An undesired effect of chemotherapy: gemcitabine promotes pancreatic cancer cell invasiveness through reactive oxygen species-dependent, nuclear factor κB- and hypoxia-inducible factor 1α-mediated up-regulation of CXCR4.

Authors:
Sumit Arora
Sumit Arora
Mitchell Cancer Institute
Mobile | United States
Arun Bhardwaj
Arun Bhardwaj
Mitchell Cancer Institute
Mobile | United States
Seema Singh
Seema Singh
Mitchell Cancer Institute
Mobile | United States
Dr. Sanjeev K Srivastava, PhD
Dr. Sanjeev K Srivastava, PhD
Mitchell Cancer Institute
Instructor
Cancer Biologist
Mobile, AL | United States
Steven McClellan
Steven McClellan
University of South Alabama
United States
Chaitanya S Nirodi
Chaitanya S Nirodi
Mitchell Cancer Institute
Gary A Piazza
Gary A Piazza
Mitchell Cancer Institute
William E Grizzle
William E Grizzle
University of Alabama at Birmingham
Birmingham | United States

J Biol Chem 2013 Jul 5;288(29):21197-207. Epub 2013 Jun 5.

Department of Oncologic Sciences, Mitchell Cancer Institute, University of South Alabama, Mobile, Alabama 36604, USA.

Recently, we have shown that CXCL12/CXCR4 signaling plays an important role in gemcitabine resistance of pancreatic cancer (PC) cells. Here, we explored the effect of gemcitabine on this resistance mechanism. Our data demonstrate that gemcitabine induces CXCR4 expression in two PC cell lines (MiaPaCa and Colo357) in a dose- and time-dependent manner. Gemcitabine-induced CXCR4 expression is dependent on reactive oxygen species (ROS) generation because it is abrogated by pretreatment of PC cells with the free radical scavenger N-acetyl-L-cysteine. CXCR4 up-regulation by gemcitabine correlates with time-dependent accumulation of NF-κB and HIF-1α in the nucleus. Enhanced binding of NF-κB and HIF-1α to the CXCR4 promoter is observed in gemcitabine-treated PC cells, whereas their silencing by RNA interference causes suppression of gemcitabine-induced CXCR4 expression. ROS induction upon gemcitabine treatment precedes the nuclear accumulation of NF-κB and HIF-1α, and suppression of ROS diminishes these effects. The effect of ROS on NF-κB and HIF-1α is mediated through activation of ERK1/2 and Akt, and their pharmacological inhibition also suppresses gemcitabine-induced CXCR4 up-regulation. Interestingly, our data demonstrate that nuclear accumulation of NF-κB results from phosphorylation-induced degradation of IκBα, whereas HIF-1α up-regulation is NF-κB-dependent. Lastly, our data demonstrate that gemcitabine-treated PC cells are more motile and exhibit significantly greater invasiveness against a CXCL12 gradient. Together, these findings reinforce the role of CXCL12/CXCR4 signaling in gemcitabine resistance and point toward an unintended and undesired effect of chemotherapy.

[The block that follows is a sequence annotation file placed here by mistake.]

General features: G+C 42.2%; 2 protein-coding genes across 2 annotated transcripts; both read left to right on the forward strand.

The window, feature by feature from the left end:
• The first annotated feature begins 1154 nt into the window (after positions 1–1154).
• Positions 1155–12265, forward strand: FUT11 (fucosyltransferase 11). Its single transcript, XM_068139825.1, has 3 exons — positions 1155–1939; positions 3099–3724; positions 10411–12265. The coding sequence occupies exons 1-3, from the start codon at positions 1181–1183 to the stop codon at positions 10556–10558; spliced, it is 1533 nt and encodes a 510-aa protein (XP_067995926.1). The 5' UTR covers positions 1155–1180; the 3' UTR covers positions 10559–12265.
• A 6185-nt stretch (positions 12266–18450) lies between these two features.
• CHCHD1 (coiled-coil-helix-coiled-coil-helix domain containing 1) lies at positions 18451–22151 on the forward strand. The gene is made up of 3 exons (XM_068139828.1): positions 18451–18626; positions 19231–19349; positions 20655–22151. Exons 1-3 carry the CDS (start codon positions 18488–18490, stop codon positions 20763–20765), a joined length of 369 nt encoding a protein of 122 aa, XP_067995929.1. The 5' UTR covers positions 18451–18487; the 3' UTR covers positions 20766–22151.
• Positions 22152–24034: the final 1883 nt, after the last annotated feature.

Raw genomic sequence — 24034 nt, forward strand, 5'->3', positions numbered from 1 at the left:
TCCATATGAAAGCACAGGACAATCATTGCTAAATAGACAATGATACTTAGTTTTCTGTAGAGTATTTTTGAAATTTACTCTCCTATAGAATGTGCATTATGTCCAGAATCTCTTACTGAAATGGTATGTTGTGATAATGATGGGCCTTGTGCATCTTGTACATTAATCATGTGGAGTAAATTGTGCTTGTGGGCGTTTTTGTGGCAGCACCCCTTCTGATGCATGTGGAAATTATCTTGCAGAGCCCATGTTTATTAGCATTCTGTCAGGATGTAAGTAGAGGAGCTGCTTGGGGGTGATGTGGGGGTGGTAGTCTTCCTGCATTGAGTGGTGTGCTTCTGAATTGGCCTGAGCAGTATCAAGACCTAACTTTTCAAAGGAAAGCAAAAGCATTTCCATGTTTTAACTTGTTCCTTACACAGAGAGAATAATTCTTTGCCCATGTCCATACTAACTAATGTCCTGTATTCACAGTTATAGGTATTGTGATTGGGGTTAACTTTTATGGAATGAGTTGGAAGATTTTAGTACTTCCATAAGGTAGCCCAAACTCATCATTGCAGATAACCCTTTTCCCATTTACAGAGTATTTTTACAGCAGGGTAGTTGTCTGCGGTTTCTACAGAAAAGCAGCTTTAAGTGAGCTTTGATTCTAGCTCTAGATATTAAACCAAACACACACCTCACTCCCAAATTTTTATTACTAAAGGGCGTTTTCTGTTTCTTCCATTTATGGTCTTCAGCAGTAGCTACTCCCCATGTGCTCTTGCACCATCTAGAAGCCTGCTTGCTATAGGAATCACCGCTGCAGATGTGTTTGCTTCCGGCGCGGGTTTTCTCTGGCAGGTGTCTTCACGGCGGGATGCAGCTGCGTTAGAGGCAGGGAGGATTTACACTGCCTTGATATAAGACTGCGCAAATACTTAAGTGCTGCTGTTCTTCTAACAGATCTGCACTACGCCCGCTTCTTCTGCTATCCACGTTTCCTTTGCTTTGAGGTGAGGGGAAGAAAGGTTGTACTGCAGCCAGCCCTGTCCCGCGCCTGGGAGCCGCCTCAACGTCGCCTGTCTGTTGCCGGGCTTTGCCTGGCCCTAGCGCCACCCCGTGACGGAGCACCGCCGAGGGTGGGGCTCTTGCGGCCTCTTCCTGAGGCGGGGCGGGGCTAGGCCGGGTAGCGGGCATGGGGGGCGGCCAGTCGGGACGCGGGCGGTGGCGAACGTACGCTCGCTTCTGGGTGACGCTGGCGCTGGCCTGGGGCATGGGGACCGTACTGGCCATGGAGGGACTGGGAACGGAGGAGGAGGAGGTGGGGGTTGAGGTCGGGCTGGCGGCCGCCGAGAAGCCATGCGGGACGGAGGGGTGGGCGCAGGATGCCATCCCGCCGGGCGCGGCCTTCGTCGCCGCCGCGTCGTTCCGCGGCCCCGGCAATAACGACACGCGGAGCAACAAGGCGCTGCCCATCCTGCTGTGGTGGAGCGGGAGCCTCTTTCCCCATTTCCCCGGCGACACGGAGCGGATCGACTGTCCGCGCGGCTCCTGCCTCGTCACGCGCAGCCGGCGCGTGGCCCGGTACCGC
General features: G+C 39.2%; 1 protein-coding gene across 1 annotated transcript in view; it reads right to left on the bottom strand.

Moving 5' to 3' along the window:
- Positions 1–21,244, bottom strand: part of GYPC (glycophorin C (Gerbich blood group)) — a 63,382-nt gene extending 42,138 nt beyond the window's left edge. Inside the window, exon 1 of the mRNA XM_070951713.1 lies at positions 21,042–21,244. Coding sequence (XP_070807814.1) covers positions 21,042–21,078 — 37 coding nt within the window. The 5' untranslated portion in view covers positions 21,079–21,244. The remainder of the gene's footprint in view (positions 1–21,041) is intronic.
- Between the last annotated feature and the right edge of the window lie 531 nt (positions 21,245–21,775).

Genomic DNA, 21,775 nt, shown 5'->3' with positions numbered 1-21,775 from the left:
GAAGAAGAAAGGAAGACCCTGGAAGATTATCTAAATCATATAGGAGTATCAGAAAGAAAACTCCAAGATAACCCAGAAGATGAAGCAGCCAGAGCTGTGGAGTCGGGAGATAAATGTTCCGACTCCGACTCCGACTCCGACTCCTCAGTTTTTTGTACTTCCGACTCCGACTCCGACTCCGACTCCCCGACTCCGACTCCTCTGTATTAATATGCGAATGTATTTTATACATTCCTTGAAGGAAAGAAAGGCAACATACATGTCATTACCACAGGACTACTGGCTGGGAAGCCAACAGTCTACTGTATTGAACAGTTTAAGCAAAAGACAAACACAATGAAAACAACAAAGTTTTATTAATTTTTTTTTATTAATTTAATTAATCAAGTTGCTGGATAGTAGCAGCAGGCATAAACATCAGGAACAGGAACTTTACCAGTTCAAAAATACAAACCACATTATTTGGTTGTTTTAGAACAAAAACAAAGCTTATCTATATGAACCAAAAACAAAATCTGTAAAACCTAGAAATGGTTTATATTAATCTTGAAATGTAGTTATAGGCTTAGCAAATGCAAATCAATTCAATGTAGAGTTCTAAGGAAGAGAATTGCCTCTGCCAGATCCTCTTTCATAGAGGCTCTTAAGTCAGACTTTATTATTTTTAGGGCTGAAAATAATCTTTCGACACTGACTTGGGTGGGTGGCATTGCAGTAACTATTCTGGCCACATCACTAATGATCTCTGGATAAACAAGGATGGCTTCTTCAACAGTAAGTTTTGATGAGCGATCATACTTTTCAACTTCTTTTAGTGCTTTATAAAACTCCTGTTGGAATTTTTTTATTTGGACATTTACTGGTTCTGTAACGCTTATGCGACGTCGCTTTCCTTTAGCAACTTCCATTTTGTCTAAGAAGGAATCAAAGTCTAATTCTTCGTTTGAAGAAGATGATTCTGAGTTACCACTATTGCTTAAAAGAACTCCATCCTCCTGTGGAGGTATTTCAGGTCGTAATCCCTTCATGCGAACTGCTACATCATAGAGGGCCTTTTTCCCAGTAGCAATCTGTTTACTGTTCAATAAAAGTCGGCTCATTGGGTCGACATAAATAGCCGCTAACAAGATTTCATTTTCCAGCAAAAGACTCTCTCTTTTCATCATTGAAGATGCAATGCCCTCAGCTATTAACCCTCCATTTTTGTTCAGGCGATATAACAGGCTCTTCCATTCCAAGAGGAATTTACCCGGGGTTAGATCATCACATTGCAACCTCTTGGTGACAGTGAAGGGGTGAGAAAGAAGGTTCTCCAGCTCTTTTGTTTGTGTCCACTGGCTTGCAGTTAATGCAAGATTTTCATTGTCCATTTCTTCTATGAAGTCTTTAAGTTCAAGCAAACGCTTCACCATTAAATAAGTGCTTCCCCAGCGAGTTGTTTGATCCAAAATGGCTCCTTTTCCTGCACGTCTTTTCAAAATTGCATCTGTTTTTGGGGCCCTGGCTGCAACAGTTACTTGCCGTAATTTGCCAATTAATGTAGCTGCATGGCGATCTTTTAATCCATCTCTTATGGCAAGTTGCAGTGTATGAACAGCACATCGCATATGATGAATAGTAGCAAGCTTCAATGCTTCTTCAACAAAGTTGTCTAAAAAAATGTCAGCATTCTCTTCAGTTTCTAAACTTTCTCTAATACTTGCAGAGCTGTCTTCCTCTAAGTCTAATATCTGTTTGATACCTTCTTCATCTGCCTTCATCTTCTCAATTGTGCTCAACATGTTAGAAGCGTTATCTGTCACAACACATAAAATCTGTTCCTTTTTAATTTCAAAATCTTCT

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July 2013
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